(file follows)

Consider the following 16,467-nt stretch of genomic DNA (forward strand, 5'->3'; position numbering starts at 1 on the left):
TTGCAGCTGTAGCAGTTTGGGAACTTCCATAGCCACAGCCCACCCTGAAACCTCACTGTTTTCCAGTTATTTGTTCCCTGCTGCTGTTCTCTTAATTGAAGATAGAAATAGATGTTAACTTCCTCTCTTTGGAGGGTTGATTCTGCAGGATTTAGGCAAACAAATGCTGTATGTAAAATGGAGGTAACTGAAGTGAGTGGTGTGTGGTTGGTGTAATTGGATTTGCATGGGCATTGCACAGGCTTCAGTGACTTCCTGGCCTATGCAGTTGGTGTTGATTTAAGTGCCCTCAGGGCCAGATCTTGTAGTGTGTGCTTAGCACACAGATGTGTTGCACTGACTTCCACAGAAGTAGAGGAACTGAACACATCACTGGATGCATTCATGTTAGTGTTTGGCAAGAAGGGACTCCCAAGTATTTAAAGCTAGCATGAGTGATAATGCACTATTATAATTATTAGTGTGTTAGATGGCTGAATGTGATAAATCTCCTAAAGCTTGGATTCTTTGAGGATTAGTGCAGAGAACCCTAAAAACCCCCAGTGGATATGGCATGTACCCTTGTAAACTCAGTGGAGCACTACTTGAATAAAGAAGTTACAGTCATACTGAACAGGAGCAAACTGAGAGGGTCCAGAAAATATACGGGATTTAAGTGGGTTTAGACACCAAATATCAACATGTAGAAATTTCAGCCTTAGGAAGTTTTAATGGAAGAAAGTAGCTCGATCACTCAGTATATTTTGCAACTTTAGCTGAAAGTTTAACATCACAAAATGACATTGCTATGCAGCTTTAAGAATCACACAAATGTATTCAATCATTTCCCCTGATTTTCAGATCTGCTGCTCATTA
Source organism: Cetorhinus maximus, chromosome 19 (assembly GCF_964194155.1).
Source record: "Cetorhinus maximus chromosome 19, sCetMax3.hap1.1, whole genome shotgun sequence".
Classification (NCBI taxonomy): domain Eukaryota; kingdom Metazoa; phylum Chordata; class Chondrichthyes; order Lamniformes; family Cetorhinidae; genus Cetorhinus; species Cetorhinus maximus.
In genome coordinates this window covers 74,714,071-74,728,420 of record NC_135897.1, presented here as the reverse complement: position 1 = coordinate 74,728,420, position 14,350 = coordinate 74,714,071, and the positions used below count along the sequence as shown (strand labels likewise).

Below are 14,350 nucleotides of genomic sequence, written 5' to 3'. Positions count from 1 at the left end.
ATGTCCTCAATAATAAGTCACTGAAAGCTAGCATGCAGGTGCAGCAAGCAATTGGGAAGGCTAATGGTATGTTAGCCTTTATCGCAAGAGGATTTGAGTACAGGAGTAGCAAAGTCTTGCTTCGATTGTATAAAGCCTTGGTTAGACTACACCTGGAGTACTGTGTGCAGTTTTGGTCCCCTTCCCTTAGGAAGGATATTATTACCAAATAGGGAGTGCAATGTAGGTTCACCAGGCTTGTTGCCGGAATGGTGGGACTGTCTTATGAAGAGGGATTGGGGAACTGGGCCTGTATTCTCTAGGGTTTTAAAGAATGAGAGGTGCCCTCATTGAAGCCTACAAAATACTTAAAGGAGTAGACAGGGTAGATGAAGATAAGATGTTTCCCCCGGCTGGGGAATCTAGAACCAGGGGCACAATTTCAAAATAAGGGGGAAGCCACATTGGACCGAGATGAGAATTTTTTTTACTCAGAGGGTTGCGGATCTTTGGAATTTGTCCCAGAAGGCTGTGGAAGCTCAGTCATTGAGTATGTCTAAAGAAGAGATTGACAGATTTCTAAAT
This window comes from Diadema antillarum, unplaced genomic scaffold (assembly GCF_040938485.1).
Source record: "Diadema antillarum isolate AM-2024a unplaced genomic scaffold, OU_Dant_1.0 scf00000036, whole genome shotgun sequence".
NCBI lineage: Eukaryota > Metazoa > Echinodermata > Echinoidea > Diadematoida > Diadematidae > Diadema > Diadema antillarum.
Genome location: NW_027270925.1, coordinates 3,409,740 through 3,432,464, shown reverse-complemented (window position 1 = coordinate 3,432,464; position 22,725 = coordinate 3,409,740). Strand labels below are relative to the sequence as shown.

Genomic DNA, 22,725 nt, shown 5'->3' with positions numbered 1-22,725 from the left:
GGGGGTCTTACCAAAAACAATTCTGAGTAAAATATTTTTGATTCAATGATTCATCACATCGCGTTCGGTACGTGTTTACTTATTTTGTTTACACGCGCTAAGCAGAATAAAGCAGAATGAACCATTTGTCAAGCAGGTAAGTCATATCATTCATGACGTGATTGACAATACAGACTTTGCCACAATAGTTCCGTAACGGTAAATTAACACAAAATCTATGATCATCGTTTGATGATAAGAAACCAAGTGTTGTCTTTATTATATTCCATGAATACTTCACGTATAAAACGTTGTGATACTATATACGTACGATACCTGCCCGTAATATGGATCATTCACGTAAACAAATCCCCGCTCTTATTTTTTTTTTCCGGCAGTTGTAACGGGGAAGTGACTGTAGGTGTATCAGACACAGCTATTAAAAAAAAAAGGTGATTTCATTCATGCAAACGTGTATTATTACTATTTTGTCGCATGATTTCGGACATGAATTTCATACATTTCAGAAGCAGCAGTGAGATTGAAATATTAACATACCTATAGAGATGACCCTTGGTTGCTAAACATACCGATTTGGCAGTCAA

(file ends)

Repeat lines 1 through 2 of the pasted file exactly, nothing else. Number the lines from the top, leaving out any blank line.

Consider the following 16,467-nt stretch of genomic DNA (forward strand, 5'->3'; position numbering starts at 1 on the left):
TTGCAGCTGTAGCAGTTTGGGAACTTCCATAGCCACAGCCCACCCTGAAACCTCACTGTTTTCCAGTTATTTGTTCCCTGCTGCTGTTCTCTTAATTGAAGATAGAAATAGATGTTAACTTCCTCTCTTTGGAGGGTTGATTCTGCAGGATTTAGGCAAACAAATGCTGTATGTAAAATGGAGGTAACTGAAGTGAGTGGTGTGTGGTTGGTGTAATTGGATTTGCATGGGCATTGCACAGGCTTCAGTGACTTCCTGGCCTATGCAGTTGGTGTTGATTTAAGTGCCCTCAGGGCCAGATCTTGTAGTGTGTGCTTAGCACACAGATGTGTTGCACTGACTTCCACAGAAGTAGAGGAACTGAACACATCACTGGATGCATTCATGTTAGTGTTTGGCAAGAAGGGACTCCCAAGTATTTAAAGCTAGCATGAGTGATAATGCACTATTATAATTATTAGTGTGTTAGATGGCTGAATGTGATAAATCTCCTAAAGCTTGGATTCTTTGAGGATTAGTGCAGAGAACCCTAAAAACCCCCAGTGGATATGGCATGTACCCTTGTAAACTCAGTGGAGCACTACTTGAATAAAGAAGTTACAGTCATACTGAACAGGAGCAAACTGAGAGGGTCCAGAAAATATACGGGATTTAAGTGGGTTTAGACACCAAATATCAACATGTAGAAATTTCAGCCTTAGGAAGTTTTAATGGAAGAAAGTAGCTCGATCACTCAGTATATTTTGCAACTTTAGCTGAAAGTTTAACATCACAAAATGACATTGCTATGCAGCTTTAAGAATCACACAAATGTATTCAATCATTTCCCCTGATTTTCAGATCTGCTGCTCATTA